The BMTC says all side panel ads will be removed in a month, and as a countermeasure it has floated tenders to place ads on back panels instead.

BMTC to remove side panel ads on buses after numerous consumer complaints
news Transport Thursday, June 21, 2018 - 19:24

Ever missed your destination on the circuitous streets of Bengaluru using a BMTC bus, because of the advertisements on the side panel? Well, worry no more. Bangalore Metropolitan Transport Corporation (BMTC) has decided to phase out side-panel advertising on its non-AC buses.

The BMTC says all side panel ads will be removed in a month, and as a countermeasure it has floated tenders to place ads on back panels instead.

The decision was taken after numerous consumer complaints about not being able to look outside the bus due to the opaque advertising side panels. Soon, the side panels will only contain a list of destinations written in both Kannada and English.

BMTC Chief Traffic Manager (Commercial) Hegade IV told TNM, “We took this policy decision at board level based on input from consumers. A lot was written about it in the media. Consumers said they could not see outside the bus, and thus could not figure out when it was their stop.”

The corporation stands to lose money as a result, though the new tenders may make up for it. BMTC made Rs 13.42 crore from advertisements in the last financial year (FY 2016-17).

Hegade admits he does not know how the revenue will look after this decision, which might not augur well for the BMTC. The corporation recorded a loss of Rs 260.91 crore in 2016-17 as it faced challenges from Namma Metro and app-based taxis.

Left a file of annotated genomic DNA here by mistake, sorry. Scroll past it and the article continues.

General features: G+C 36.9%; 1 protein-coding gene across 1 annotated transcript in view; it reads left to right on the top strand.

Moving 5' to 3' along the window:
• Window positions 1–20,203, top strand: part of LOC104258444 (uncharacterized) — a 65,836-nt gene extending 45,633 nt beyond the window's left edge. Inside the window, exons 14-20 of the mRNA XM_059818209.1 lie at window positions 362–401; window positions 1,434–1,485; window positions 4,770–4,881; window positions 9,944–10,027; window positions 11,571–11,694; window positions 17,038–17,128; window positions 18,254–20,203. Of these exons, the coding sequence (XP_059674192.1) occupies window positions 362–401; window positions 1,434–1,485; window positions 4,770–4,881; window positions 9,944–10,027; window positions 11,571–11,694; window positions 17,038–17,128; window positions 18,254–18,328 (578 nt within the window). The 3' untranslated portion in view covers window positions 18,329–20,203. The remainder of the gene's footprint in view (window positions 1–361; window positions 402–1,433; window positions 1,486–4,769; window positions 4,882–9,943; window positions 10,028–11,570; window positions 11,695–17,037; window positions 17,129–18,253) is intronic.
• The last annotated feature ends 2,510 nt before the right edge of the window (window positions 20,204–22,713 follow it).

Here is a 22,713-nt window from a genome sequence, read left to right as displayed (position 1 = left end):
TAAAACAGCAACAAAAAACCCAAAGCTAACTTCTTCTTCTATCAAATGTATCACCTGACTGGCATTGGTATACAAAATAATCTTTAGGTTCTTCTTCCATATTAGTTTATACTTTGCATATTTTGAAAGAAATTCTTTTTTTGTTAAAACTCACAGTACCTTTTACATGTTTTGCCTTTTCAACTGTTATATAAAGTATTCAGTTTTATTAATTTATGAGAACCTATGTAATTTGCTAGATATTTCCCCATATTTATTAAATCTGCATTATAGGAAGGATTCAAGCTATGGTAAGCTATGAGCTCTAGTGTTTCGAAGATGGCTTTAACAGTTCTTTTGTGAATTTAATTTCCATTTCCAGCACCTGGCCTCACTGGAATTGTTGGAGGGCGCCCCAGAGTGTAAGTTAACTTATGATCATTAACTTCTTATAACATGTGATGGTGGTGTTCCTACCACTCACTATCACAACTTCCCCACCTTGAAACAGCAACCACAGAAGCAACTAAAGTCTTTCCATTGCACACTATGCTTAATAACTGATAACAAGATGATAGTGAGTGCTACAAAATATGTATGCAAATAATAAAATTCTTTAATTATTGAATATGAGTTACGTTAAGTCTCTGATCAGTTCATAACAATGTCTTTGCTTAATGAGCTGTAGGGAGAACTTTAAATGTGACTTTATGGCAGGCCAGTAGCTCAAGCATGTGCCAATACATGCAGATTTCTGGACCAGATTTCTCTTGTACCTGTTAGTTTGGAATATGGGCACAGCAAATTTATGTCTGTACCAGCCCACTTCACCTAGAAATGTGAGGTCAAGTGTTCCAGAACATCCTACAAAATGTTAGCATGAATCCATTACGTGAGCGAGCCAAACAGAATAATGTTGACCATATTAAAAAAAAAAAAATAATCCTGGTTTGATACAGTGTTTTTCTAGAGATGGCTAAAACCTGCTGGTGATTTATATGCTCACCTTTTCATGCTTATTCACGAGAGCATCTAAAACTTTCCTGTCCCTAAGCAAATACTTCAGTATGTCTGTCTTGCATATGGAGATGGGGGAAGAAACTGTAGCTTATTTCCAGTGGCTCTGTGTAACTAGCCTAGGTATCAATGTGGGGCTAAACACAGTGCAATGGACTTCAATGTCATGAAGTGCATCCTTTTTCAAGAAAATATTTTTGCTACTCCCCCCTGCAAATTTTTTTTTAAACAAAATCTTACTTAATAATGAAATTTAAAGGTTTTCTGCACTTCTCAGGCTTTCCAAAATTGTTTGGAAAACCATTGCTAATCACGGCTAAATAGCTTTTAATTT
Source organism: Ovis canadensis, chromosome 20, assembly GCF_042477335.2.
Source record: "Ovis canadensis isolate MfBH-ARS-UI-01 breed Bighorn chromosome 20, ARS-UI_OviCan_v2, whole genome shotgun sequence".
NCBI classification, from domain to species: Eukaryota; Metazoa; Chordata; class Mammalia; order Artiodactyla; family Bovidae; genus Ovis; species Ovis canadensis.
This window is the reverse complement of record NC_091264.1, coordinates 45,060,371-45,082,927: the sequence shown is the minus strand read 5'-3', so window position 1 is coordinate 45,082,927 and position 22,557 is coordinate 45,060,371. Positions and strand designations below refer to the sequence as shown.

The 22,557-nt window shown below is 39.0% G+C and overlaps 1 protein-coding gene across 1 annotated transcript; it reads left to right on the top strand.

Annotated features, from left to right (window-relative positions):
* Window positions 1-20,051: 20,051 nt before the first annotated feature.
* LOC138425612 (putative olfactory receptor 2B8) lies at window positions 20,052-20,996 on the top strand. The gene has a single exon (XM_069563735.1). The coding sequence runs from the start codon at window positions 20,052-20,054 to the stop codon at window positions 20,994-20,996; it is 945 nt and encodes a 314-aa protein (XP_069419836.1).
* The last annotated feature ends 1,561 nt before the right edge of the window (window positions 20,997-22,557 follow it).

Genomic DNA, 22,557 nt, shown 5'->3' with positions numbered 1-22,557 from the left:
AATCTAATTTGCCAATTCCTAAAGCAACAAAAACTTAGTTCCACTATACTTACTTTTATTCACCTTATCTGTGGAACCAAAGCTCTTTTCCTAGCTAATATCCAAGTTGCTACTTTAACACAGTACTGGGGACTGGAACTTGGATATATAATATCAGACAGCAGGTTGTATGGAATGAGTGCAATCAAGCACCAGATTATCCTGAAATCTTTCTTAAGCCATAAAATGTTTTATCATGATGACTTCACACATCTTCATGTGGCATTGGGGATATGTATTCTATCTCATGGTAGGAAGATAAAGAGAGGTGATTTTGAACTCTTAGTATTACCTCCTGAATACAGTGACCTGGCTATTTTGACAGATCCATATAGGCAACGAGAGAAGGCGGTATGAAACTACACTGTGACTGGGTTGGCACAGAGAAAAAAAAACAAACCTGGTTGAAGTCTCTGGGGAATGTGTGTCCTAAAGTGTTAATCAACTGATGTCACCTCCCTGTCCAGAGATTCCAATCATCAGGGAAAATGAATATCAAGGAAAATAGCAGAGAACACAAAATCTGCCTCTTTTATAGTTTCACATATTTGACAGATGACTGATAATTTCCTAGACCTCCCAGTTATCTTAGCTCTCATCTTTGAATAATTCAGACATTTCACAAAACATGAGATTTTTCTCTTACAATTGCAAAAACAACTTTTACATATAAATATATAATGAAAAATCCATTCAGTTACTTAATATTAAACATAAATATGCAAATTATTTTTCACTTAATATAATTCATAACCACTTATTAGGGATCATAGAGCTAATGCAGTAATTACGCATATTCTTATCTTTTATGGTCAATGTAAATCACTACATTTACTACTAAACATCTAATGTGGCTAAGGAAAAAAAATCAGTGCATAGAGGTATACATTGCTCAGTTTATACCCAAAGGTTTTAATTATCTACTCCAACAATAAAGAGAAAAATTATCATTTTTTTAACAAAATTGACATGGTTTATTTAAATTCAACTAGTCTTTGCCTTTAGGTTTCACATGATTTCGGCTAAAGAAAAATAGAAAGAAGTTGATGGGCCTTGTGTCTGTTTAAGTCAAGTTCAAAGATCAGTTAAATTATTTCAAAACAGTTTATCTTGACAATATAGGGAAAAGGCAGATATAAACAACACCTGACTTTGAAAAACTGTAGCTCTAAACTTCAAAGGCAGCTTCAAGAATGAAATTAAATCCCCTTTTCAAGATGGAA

On the other hand, consumers and staff are very happy with the decision.

Nagaraj, a bus conductor said, “I have no idea where I am when I get assigned to a new route, purely due to the advertisements. There are also new people in the city, and [the advertisements] make them completely lost. Only people who stand near the doors have any idea."

“They really should remove all the advertisements, it doesn't benefit the commuter in any way,” a passenger said.

The opaque nature of the side panel ads is especially problematic when commuters are standing. Standing commuters are often reliant totally on the conductor to guide them to the correct stop, and as Nagaraj’s case showed, even staff can be blindsided.

Amit, a bus user who regularly travels from Shantinagar Bus Station, said, “They might have originally intended it to block people from the heat of the sun. But it is totally useless at night, and in heavy traffic. The newer buses do not have these ads and I always prefer to travel on those. This is one of the main reasons.”

 

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